Data Visualization


John “JT” Kneen, Community Volunteer
Phone: (740) 607-0025
City of Crooksville
22 China Street
Crooksville, Ohio 43731

Moxahala Watershed
Restoration Commission

Mission Statement: To develop, implement and guide a watershed restoration plan that will help to reduce flooding, improve water quality, and maintain the stream for future generations.

Watershed Statistics


29.2 miles


302 square miles


Ohio map showing Leading Creek

Muskingum, Morgan, and Perry counties. Moxahala Creek originates approximately four miles south of New Lexington in Perry County. Moxahala flows north from Perry County to Zanesville, where it meets the Muskingum River which empties into the Ohio River.


Acid Mine Drainage Bacteria

Acid Mine Drainage, bacteria, sanitary sewer overflows, and nonpoint runoff



The major source of impairment in the Moxahala Watershed is acid mine drainage (AMD). AMD is so prevalent it overwhelmingly masks other potential causes of impairment. Five different types of coal mining have occurred within the Moxahala Creek Watershed, including strip mining, drift mining, slope mining, shaft mining, and auger mining. Approximately 13 square miles of the watershed have been strip mined, placing Moxahala as the second most strip mined watershed in the state. Additionally, 13.25 square miles have been deep mined, ranking at fourth among Ohio watersheds. Moxahala Creek experiences pollution beyond acid mine drainage. Other pollutants include bacteria, sanitary sewer overflows, and nonpoint runoff.


In 1994, the Village of Crooksville created the Moxahala Watershed Restoration Commission to address issues of flooding and water quality in the area. The group’s primary focus eventually turned to water quality issues, and a watershed coordinator was hired with grant funding from the Ohio EPA. The OEPA worked with the coordinator to create a Comprehensive Watershed Management Plan. At this time, ILGARD researchers developed the AMDAT report, which has guided the Moxahala Watershed Restoration Commission’s efforts to remediate water quality in the watershed.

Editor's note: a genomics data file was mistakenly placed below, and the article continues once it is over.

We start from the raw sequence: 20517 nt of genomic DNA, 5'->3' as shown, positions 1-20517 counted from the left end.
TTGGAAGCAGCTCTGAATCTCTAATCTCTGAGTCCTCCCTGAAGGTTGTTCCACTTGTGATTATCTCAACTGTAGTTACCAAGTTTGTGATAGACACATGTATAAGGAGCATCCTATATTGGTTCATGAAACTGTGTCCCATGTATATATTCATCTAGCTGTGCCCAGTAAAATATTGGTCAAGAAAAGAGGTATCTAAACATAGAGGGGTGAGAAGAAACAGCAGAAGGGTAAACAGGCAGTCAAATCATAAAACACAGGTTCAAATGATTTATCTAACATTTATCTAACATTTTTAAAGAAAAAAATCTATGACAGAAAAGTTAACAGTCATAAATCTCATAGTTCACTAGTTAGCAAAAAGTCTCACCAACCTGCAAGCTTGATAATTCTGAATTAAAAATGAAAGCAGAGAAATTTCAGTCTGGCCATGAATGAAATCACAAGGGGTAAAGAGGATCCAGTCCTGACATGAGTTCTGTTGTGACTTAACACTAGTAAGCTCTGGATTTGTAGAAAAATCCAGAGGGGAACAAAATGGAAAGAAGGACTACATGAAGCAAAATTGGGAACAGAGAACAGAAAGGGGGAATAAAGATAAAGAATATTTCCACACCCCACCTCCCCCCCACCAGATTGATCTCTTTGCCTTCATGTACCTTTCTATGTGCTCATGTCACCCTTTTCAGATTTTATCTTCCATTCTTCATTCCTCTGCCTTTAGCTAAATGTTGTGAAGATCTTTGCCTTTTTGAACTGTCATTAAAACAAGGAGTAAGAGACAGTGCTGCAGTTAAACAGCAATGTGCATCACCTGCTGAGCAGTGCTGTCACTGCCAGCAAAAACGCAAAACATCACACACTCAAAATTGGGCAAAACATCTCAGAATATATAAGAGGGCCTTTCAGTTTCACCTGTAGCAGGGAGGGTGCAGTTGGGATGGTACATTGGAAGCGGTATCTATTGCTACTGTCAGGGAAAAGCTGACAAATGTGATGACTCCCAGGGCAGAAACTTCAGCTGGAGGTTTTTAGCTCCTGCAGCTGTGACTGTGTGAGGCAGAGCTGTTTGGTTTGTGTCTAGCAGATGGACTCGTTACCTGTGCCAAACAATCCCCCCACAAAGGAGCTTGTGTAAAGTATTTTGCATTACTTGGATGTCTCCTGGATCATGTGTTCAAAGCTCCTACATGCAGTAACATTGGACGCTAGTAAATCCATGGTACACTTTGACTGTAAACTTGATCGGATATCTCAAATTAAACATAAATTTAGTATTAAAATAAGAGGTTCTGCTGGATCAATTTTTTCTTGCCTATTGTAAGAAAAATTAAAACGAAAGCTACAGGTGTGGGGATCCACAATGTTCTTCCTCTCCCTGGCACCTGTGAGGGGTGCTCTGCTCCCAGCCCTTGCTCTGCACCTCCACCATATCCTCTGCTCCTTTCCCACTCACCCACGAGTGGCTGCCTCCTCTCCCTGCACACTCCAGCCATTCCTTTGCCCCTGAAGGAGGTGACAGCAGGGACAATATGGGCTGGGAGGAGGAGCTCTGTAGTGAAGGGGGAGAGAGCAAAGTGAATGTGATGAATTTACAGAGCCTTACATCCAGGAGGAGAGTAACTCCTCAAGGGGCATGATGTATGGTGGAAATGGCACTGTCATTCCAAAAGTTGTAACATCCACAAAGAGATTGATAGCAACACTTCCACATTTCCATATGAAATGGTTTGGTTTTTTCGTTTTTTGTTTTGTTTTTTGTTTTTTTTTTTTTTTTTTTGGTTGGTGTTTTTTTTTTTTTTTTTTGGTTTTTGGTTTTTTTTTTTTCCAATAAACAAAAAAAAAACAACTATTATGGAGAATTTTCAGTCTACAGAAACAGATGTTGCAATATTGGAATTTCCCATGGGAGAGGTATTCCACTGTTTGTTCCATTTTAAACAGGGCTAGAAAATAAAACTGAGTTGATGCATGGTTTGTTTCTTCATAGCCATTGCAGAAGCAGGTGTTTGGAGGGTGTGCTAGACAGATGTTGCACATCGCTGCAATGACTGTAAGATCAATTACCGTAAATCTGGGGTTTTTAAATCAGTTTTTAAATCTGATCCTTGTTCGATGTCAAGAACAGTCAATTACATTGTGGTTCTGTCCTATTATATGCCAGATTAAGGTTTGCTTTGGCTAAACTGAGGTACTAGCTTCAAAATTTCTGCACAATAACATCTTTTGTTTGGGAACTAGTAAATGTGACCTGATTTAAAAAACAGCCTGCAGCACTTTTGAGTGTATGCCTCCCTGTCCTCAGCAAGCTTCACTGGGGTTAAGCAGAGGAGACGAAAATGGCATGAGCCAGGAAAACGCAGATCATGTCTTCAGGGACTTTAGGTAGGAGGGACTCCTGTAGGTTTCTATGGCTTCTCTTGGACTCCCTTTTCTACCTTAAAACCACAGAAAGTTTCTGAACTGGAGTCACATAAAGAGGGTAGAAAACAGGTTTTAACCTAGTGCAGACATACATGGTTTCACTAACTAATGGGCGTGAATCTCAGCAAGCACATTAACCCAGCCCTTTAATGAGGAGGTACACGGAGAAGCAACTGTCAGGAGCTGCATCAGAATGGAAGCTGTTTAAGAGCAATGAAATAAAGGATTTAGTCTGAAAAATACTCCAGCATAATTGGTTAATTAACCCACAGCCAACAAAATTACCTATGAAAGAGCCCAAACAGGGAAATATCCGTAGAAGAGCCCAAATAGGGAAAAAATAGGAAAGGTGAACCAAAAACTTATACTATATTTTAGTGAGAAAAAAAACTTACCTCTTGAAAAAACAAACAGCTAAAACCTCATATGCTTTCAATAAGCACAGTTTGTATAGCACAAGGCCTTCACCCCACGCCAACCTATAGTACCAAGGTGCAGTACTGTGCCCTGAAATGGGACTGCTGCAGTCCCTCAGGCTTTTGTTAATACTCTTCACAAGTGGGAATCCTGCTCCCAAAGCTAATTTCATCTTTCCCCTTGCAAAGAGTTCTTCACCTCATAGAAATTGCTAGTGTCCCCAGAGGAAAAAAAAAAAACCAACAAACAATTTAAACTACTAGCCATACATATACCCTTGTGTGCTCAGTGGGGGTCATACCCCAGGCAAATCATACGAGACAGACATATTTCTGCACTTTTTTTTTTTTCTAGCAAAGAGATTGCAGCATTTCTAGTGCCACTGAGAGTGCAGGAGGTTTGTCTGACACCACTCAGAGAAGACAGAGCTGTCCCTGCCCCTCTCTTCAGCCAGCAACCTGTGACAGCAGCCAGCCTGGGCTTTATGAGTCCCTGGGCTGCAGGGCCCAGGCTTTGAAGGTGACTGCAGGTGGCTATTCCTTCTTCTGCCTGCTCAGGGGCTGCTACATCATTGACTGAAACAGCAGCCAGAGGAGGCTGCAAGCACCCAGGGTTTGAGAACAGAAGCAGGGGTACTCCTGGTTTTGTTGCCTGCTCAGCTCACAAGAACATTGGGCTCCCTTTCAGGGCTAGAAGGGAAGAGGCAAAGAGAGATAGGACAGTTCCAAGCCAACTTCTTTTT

The group has received major funding from the Ohio Division of Natural Resources’ Department of Mineral Resources Management (DMRM) the Ohio EPA, and the Office of Surface Mining Reclamation and Enforcement (OSM) "Appalachian Clean Streams Initiative" (ACSI). Smaller donations have been provided by the Village of Crooksville, the Clay Valley Foundation, and watershed coordinator John T. Kneen.

Reclamation Projects

The Misco Gob Piles

The Misco Gob Piles are two heaps of mining refuse that were left off the banks of Bennett Run in the Black Fork subwatershed of Moxahala. They were abandoned in 1955 after mining ceased at the Misco Mine in Northeastern Perry County. The piles proved to be the most significant contributors of acid mine drainage (AMD) to Black Fork, and they were causing a public health and safety issue. They were partially reclaimed in 1990, but not to the extent that was necessary to reclaim the suffering stream. In 2004, a $1.3 million reclamation project was started which sequestered and buried the gob piles where they can no longer leach pollutants into the Moxahala Creek Watershed. The project was completed in 2005.

The Tropic Wetland Reclamation Project

The Tropic Wetland Reclamation Project started in 1994. A passive wetland treatment system was constructed to neutralize a point source of AMD discharge in Black Fork. The toxic water was coming from the Tropic Mine, an underground coal mine that was abandoned in 1923.